Be sure to remain genuine in your engagement. Keep conversation relevant and don’t participate in spammy behavior. If you’re on a site like Twitter, mix personal information in with the branding information your pushing out through your update stream. On Facebook, merely commenting on a friend’s photo album or shared link will introduce more opportunities for you to engage that user in a conversation that can eventually relate back to your brand. Fan Pages and Public Profiles on Facebook are great for engagement because they’re designed for brands that would like to further engage Facebook users. See here for more details on getting the most out of your Facebook presence.

5. Maintenance

Once you’ve gotten into the swing of things, it’s time to keep things moving. You need to manage your web presence in order to keep up with the flow you’ve initiated when first setting yourself and your brand up for social media purposes.

This maintenance is important because it adds the continuity needed to further engage your users, friends and potential clients. Out of sight means out of mind. So even if you’re not constantly talking about you and your brand, you’ll quickly forgotten.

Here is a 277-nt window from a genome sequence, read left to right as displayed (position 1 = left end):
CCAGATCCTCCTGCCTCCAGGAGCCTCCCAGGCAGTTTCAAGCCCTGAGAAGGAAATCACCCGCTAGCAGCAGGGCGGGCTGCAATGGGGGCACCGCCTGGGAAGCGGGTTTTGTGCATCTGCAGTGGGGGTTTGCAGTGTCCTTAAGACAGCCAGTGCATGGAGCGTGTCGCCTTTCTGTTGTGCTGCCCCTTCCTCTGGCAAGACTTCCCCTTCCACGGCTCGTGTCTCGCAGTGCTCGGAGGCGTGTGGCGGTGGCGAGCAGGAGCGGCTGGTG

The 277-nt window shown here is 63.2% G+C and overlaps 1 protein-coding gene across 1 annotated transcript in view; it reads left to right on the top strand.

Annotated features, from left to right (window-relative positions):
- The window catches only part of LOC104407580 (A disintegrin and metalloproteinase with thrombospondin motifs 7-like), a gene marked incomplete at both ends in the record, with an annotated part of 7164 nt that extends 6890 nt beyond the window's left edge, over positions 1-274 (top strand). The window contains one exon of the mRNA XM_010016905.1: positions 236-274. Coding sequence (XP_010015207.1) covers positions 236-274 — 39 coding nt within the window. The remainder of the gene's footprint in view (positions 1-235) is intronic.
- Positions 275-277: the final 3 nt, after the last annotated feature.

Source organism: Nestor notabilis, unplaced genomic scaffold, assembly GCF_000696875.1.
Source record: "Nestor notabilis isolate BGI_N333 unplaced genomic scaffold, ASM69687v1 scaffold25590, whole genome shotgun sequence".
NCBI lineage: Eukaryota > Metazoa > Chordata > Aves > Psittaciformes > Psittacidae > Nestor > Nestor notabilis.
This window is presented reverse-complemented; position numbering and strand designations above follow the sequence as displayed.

Balancing the line between creating a constant stream of content and being an annoying “spammer” can be tricky, but it’s quite necessary. Once you’ve spent some time on the respective social media sites you’re utilizing for building your brand, you’ll get a feel for how your content comes across on each network. Facebook for instance has a lot of content coming through your newsfeed, which shows nearly all your activity from photo tagging and writing on someone else’s wall. Make sure your privacy settings are modified for your own purposes–if you’d like to focus your news feed on your brand more than your personal site activity, change your settings accordingly.

To dig a bit deeper into maintaining your brand online, read the next two items in our top 10 list.

6. Time Management

What will really help you maintain your social media presence is managing your time. As long as you’re not spending all your time building your brand, you won’t feel so discouraged and frustrated with the work and amount of time you’re putting into this.

Set definite amounts of time for various aspects of your social media maintenance. This will keep you concise and focused on the different functions you need to complete for building your brand online, and keep you from feeling overwhelmed when you glance at your to-do list each morning.